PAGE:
SXSWedu Session Recap: Desegregating the Online Student
“We all know the back row — the closest seats to the exit. What if we could eliminate it and put every student in the front?” That’s the idea behind 2U’s “student outcomes” approach, as described by the company’s CEO Christopher Paucek. Back in 2008, a team of education entrepreneurs and veterans committed themselves to delivering the best online education in the world — a vision that, at the time, seemed far-fetched. Now, nearly eight years later, the company has served more than 10,000 students worldwide. In his SXSWedu presentation “Desegregating the Online Student,” Paucek addressed the lingering stigma about online degrees and explained the significance of unleashing education from its physical boundaries without sacrificing quality.
In today’s digital age, it may come as a surprise that skepticism surrounding online education still exists. Since launching 2U, Paucek has learned that people are, in fact, interested in earning a full degree online and being part of something bigger — a reputable institution. But how are students retained? Through equal rights and equal access.
Students enrolled in university-led, 2U-powered online programs are given the same curriculum, faculty and campus access as their on-campus peers. “Students really do become a Trojan, a Tar Heel, a Hoya,” Paucek noted. “We don’t partner with a university unless they agree to provide [online] students with equal rights and access.” This “all in” approach is just one way the company works to integrate online students into the full campus community.
Technology and Content
Part of being “all in” means producing unique course content for students, where professors are delivering both their expertise and their skillset in an interactive, collaborative environment. The 2U-powered online platform allows professors to have live conversations with their students and is set up to encourage frequent discussions and interactions. The combination of synchronous and asynchronous content helps to ensure that every student can grow into a successful leader, manager and creative thinker. Given the right resources, students can be part of a great institution without having to quit their job or relocate somewhere new.
But our next generation of leaders will not grow into their fullest potential if there is a lack of interest or motivation. Therefore, high engagement in the classroom is critical, Paucek said. Through intimate class sizes that average 10–12 students per class, each student has the opportunity to fully engage in class discussions, cultivate meaningful interactions online and off and learn directly from professionals in a more personal way. Additionally, field placements (e.g., placing a student at a real clinic to practice midwifery) and global immersions allow students to gain hands-on experience in the field and meet peers and professors in person.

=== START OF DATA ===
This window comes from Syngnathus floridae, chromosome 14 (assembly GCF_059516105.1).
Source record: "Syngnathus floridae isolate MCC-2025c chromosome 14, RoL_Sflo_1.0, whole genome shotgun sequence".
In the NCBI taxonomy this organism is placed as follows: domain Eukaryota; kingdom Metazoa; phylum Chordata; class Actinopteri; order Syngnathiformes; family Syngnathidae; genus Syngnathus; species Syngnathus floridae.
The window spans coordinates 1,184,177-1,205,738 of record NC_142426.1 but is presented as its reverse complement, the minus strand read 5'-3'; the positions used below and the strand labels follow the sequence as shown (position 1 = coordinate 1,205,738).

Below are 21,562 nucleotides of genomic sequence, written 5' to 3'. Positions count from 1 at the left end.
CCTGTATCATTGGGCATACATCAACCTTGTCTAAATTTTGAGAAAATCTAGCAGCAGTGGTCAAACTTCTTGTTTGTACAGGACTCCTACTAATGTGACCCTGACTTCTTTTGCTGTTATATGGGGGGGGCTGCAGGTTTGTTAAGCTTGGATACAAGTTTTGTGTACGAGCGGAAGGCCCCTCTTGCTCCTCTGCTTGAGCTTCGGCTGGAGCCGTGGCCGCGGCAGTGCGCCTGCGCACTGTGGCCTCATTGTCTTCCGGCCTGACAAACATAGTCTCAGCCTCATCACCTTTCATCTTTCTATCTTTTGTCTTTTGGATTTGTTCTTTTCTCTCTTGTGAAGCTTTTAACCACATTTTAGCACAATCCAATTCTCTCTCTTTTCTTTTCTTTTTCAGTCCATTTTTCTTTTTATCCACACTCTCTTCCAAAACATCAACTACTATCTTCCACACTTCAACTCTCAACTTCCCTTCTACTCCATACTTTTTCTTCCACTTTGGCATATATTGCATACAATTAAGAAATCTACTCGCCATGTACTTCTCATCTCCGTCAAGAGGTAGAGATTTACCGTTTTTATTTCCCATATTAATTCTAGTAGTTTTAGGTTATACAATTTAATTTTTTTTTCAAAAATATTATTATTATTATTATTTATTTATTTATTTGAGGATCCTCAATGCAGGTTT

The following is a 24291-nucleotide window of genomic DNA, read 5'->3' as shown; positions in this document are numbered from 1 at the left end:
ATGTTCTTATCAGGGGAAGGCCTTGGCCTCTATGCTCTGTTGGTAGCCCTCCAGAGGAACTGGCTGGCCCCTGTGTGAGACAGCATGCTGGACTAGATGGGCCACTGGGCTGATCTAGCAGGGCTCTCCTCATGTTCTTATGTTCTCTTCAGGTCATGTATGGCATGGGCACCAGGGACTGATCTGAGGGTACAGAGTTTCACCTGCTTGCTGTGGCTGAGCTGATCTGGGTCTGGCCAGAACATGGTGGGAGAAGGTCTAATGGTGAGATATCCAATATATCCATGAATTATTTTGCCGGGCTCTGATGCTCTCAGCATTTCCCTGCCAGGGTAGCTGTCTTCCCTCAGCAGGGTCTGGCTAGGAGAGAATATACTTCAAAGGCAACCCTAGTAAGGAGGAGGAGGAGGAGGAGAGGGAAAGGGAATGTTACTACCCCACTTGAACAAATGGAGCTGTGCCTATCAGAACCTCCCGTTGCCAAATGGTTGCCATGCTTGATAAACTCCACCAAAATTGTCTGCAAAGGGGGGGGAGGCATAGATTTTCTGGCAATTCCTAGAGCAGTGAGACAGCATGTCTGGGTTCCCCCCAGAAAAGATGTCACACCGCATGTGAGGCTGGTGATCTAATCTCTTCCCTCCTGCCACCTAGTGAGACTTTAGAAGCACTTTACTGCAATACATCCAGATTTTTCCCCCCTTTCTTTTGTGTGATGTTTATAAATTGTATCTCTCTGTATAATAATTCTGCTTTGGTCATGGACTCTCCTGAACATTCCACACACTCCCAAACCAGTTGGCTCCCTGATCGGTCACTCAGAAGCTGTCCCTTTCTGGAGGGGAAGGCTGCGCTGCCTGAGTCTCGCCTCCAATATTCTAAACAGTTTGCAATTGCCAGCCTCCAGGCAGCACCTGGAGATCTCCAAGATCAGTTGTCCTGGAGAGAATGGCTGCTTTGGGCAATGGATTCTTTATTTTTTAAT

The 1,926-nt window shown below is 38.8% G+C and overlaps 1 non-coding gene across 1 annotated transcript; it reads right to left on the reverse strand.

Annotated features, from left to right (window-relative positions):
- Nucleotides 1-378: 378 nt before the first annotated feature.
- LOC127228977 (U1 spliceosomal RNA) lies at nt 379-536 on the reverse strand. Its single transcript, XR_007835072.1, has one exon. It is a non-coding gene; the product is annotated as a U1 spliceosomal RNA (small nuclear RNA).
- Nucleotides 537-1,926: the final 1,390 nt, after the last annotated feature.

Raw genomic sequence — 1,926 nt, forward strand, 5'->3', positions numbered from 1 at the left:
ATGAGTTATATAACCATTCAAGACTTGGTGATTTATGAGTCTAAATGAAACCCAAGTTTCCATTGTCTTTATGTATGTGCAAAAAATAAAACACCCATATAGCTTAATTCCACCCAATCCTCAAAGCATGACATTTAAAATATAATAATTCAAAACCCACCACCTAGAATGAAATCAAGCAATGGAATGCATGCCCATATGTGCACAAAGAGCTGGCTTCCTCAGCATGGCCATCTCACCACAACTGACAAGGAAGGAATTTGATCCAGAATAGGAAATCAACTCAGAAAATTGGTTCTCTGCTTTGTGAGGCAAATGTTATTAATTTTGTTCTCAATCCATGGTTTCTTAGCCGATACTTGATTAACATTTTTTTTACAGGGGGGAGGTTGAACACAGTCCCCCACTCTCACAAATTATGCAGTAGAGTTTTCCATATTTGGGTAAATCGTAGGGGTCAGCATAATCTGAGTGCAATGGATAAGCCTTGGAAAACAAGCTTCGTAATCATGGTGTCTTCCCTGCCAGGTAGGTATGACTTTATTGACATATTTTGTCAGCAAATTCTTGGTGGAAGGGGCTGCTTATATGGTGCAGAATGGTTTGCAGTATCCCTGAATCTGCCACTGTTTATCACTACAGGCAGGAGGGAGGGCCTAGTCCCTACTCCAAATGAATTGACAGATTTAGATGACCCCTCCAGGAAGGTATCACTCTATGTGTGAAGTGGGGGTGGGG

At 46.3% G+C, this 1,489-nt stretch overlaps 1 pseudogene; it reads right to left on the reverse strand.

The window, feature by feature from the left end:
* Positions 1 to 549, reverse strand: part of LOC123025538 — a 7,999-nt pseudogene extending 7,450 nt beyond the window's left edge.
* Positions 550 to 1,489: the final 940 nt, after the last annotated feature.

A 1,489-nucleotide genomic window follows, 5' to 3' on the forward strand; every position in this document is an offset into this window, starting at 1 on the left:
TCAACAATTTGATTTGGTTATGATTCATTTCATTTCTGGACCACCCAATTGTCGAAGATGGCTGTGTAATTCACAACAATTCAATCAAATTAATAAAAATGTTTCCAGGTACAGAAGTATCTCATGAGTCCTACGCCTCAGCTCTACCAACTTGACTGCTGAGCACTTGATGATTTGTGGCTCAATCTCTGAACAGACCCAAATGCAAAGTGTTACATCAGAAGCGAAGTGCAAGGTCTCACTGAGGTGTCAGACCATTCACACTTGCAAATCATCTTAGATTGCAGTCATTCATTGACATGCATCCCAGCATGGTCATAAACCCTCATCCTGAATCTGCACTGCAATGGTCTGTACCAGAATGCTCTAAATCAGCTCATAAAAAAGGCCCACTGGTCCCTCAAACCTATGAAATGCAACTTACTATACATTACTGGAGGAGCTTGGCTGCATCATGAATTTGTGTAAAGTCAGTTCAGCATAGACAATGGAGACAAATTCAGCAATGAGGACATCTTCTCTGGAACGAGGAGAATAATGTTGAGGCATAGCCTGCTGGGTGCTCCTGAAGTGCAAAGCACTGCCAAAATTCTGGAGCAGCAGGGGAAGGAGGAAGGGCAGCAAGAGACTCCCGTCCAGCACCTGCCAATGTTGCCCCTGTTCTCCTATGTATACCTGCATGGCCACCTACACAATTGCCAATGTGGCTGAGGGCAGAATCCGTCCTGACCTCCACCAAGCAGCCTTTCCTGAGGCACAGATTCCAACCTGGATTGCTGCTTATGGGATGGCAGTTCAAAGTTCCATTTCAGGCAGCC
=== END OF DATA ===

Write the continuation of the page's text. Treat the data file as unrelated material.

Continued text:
Lastly, Paucek emphasized the importance of putting every student first. “Why should the student have to fit around the degree? Why shouldn’t the degree fit around the student? Some of the best education is possible — online, “ he said. Thousands of people around the world are unable to earn a degree because they can’t leave their job, uproot their family or leave the military. 2U-supported programs are changing lives by allowing those students to be part of world-class institutions no matter where they reside.
Online education is about breaking down barriers so students fully engage. “It takes a time commitment from the universities — it’s not easy,” Paucek said. “But we fundamentally believe this is not just a sustainable enterprise; we are seeing something that is producing the right outcomes.”
Paucek mentioned how students are having incredible experiences — MBA@UNC students have traveled to Shanghai and elsewhere in the world — and two students married after pursuing the same online degree. “You are becoming a member of the [university] because the school made it possible, “ Paucek said.
Fifteen to twenty years from now we may find ourselves looking back on a conversation that is reminiscent of the infamous 1994 Couric and Gumbel exchange about the Internet. What is online education anyway? Can it be any good? Will students feel connected? Given the way things are progressing now, those questions may soon become obsolete.
Kelly Fong is a writer and editor with more than eight years of experience in journalism. She is currently a content editor at 2U, covering SXSWedu in Austin. She lives near Baltimore, MD. If you are interested in learning more about 2U-enabled programs, please visit the find a program page.